Italian clubs fighting debts but losing fans
Top flight clubs in Italy are struggling to lure fans to matches although clubs are fighting debt in spite of the ongoing financial crisis in the country, according to a report released Thursday by the Italian football federation (FIGC).
According to the 'Report Calcio', which studied figures from the 2011-2012 season, there was a 1.6 percent drop, roughly equal to 200,000 spectators, in the number of Serie A spectators compared to the previous season.
Serie B, meanwhile, was in comparatively better health attracting 22.8 percent more spectators in 2011-2012, according to the FIGC study being conducted for the third consecutive year by the Research and Legislation Agency AREL.
From match-fixing scandals that have left a huge stain on Serie A to racism that blights several clubs, Italian football has suffered internally over the years but has also fallen victim to the growing popularity of leagues in England, Spain and Germany.
The widespread availability of pay-per-view or satellite television is believed to be a factor in the decrease in attendances at many stadiums.
Television rights make up 43 percent of clubs' revenues, compared with ticket sales which account for nine percent, said the report.
It claims the decline of many stadia in Italy is a significant factor.
Of the 36 stadiums used by clubs in Serie A and B, "many are ageing and do not meet the lowest criteria set out by European football's governing body UEFA", the report said.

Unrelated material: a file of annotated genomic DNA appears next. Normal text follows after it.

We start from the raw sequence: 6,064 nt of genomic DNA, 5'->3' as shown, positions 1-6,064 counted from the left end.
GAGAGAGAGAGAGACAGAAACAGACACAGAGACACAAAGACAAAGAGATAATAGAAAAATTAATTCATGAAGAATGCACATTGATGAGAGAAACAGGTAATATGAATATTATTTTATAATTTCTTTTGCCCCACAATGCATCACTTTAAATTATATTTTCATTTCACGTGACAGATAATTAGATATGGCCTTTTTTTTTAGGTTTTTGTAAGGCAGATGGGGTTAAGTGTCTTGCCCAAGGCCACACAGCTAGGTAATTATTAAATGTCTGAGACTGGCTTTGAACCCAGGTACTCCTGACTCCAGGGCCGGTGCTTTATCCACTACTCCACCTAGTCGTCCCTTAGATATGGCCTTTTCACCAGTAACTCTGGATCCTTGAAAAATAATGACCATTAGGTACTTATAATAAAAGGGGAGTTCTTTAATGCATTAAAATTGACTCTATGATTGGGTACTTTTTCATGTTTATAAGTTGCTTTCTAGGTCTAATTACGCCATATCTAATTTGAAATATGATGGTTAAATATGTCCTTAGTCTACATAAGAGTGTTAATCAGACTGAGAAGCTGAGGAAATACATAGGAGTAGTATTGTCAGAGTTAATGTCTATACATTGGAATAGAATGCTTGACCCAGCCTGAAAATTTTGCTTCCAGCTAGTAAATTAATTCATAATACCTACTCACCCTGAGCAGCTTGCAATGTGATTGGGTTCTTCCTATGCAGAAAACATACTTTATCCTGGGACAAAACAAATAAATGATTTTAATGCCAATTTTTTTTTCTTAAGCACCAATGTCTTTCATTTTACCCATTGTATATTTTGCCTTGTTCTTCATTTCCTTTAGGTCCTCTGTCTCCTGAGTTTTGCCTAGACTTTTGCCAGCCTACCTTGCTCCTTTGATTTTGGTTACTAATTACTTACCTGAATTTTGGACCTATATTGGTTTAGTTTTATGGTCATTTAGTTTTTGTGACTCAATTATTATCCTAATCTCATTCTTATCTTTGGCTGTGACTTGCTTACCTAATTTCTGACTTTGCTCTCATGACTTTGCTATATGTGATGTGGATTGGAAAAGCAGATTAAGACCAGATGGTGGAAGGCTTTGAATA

Only one top flight club, Juventus, has a purpose-built stadium based on those found in abundance in England and Germany. Many of the rest are owned by local councils.
"Compared to our European competitors, our Achilles heel is our stadia," said Enrico Letta, the secretary general AREL.
"When it comes to ticket sales, Germany is well ahead and that has a direct effect on sporting results."
On Tuesday Italian champions Juventus suffered a 2-0 defeat in the first leg of their Champions League quarter-final to Bayern Munich, who are enjoying a stellar season in the Bundesliga.
"You just have to look at the results from the Champions League earlier this week," he added.
FIGC president Giancarlo Abete said potential for growth was hindered by the fact that many clubs do not own their stadium: "Revenue from ticket sales is on the decrease, so there is huge potential for growth.
"In Italy, stadiums are often owned by local councils, and many have other problems to deal with (than filling stadiums).
"Clubs who have built new stadiums have witnessed exponential growth."
Emanuele Grasso of financial audit company Price Waterhouse Coopers (PWC), said: "Up until 2007 the big Italian clubs could keep pace with their European rivals."
Underlining average attendances of 22,000 per match in Serie A compared to an average of 44,000 in the Bundesliga, he added: "Now, they're lagging behind."
The report added that while Italy in general is considered to be hovering near to financial crisis, Italian football clubs are being managed more efficiently.
Revenues for the 2011-2012 season rose seven percent compared to the previous season to 2.7 billion euros.
Serie A is still in the red, but while "388 million euros in debt" at the end of the 2011-2012 season, according to PWC, it has improved on the debt of 430 million recorded a year previously.
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